Part Two: Interview with N.B. de Saussure

Interview background: Life on the Plantation

Part One

Part Two: Interview with N.B. de Saussure

The Slaves and the Plantation

GVD: How did your parents come into owning slaves?

NBD: My father and mother inherited most of their negroes . . .

The Master-Slave Attachment

GVD: Can you speak to the “attachment” between slave and master that often occurred?

NBD: There was an attachment existing between master and mistress and their slaves which one who had never borne such a relation could never understand. In one of my rare visits South to my own people, the old-time darkies, our former slaves, walked twenty miles to see “Miss Nancy” and her little daughter, and the latter, your dear mother, would often be surprised, when taken impulsively in their big black arms, and hugged and kissed and cried over “for ol’ times’ sake.”

GVD: to be candid, wouldn’t your had preferred freedom?

NBD: When I would inquire into their welfare and present condition I heard but one refrain, “I’d never known what it was to suffer till freedom came, and we lost our master.” Yes, Dorothy dear, a lot of children unprepared to enjoy the Emancipation Proclamation were suddenly confronted with life’s problems.

GVD: Can you speak more to the attachment of the slave to the master, as you experienced?

NBD: In spite of many misrepresentations by those who can never comprehend the tender attachment existing in those days between master and slave, I want you to have a clear idea of it, and I want you to know that the Southerner understood, and understands to this day, the negro’s character better than the Northerner, and is in the main kinder to, and more forbearing with him. There were countless incidents during the war of love and loyalty shown by the negroes to their former owners, which you will read of in the many stories written now by those who know the truth.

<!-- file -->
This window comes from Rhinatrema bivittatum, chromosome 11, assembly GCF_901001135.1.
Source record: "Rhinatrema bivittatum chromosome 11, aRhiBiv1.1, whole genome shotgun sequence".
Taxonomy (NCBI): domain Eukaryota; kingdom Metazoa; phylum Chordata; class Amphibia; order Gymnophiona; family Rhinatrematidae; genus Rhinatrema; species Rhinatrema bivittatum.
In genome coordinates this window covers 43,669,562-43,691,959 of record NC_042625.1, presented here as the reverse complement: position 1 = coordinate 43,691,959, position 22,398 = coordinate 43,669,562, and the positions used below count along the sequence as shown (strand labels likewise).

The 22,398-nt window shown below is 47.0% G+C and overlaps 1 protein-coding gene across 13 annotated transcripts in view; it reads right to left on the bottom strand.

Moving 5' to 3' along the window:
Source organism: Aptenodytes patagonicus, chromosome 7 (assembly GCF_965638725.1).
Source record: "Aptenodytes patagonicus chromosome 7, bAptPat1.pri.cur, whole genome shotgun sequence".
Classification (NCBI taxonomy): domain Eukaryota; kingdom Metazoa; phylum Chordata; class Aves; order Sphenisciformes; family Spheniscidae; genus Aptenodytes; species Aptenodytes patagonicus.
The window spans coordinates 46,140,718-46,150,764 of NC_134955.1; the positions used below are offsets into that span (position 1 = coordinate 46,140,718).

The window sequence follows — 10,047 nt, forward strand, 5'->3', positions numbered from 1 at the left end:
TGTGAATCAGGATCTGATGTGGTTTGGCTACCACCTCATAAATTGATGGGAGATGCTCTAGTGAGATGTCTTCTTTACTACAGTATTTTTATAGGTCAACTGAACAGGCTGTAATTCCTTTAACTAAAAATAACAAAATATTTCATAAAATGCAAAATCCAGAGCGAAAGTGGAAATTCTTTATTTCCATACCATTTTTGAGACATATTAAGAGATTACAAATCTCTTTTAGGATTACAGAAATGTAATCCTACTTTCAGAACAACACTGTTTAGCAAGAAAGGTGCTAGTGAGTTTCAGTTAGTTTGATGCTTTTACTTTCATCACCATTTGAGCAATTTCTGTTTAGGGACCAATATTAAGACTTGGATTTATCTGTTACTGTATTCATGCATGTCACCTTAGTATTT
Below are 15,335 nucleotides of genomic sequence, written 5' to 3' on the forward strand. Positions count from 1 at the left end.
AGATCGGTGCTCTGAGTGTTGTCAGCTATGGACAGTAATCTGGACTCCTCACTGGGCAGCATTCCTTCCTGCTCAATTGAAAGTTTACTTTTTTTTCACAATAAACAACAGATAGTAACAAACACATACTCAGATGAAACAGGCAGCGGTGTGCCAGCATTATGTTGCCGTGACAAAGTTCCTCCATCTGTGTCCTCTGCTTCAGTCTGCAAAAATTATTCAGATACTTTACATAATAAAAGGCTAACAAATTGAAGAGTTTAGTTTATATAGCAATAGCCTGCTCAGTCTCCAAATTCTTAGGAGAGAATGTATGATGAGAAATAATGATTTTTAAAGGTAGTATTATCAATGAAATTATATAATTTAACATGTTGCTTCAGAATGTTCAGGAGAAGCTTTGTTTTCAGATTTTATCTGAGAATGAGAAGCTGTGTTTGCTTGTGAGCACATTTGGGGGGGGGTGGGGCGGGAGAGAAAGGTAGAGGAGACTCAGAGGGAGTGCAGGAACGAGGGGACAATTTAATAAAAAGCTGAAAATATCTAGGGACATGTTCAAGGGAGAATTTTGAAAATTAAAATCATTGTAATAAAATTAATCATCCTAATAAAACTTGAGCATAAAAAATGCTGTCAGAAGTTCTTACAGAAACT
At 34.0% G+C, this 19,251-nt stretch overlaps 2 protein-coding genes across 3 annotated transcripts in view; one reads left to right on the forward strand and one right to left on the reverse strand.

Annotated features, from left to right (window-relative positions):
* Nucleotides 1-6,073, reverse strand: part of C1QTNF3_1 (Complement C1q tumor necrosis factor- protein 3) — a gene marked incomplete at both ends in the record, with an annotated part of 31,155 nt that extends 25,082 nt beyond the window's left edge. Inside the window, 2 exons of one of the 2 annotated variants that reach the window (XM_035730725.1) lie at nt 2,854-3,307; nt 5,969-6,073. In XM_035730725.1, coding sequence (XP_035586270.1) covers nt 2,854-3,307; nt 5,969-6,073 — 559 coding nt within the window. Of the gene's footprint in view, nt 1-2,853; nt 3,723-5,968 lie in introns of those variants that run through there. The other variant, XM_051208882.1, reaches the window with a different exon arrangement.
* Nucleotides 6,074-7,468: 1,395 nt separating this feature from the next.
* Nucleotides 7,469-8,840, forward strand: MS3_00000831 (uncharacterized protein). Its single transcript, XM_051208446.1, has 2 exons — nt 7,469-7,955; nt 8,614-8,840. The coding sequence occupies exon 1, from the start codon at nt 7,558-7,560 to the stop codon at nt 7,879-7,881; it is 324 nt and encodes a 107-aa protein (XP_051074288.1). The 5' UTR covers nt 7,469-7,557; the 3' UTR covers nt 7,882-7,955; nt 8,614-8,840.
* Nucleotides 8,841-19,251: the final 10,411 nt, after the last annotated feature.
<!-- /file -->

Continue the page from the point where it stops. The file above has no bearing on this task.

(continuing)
GVD: you have a letter from a Reverend Lathrop who speaks to the master/slave attachment. Would you mind sharing some of it with us?

[A letter to N.B. from an Edward Lathrop…]

I was nursed by a negro woman to whom I was most fondly attached, and who, I believe, loved me as she would her own son. I have had the opportunity to mingle freely with slaveholders of different characters and dispositions, and while I regard slavery as such an enormous evil and am heartily glad that it has been abolished in this country, I am bound in candor to say that my observation, during all these years of my residence in Georgia and South Carolina, thoroughly convinced me that in the majority of cases slaves were more kindly treated and brought into more intimate and kindly relations to white families than they are now, though free. This, of course, is not given as an apology for slavery, but it is a simple statement of facts. I might refer, for example, to what I witnessed and felt, while a guest, on more than one occasion, in the house of your honored father and mother. Your father seemed to me to be as watchful of the interests, both temporal and spiritual, of his slaves as of his own immediate white family. It was, to my mind, a beautiful illustration of patriarchal slavery, as it existed in the days of Abraham. Of course there were exceptions to this treatment of slaves by their owners, but, as a rule, so far as my observation extended, your father’s methods were universally approved, while the cruel slaveholder was indignantly condemned and repudiated.

Beaufort District (now county) was probably the largest slaveholding district in the State. Most that I have stated above, as to the kindly treatment of slaves was emphatically true of Beaufort. The Baptist Church, in addition to its white membership, embraced about two thousand slaves. These slaves, as church members, enjoyed equal privileges with the whites. The Lord’s Supper was administered to them and to the whites impartially and at the same time.
– Edward Lathrop

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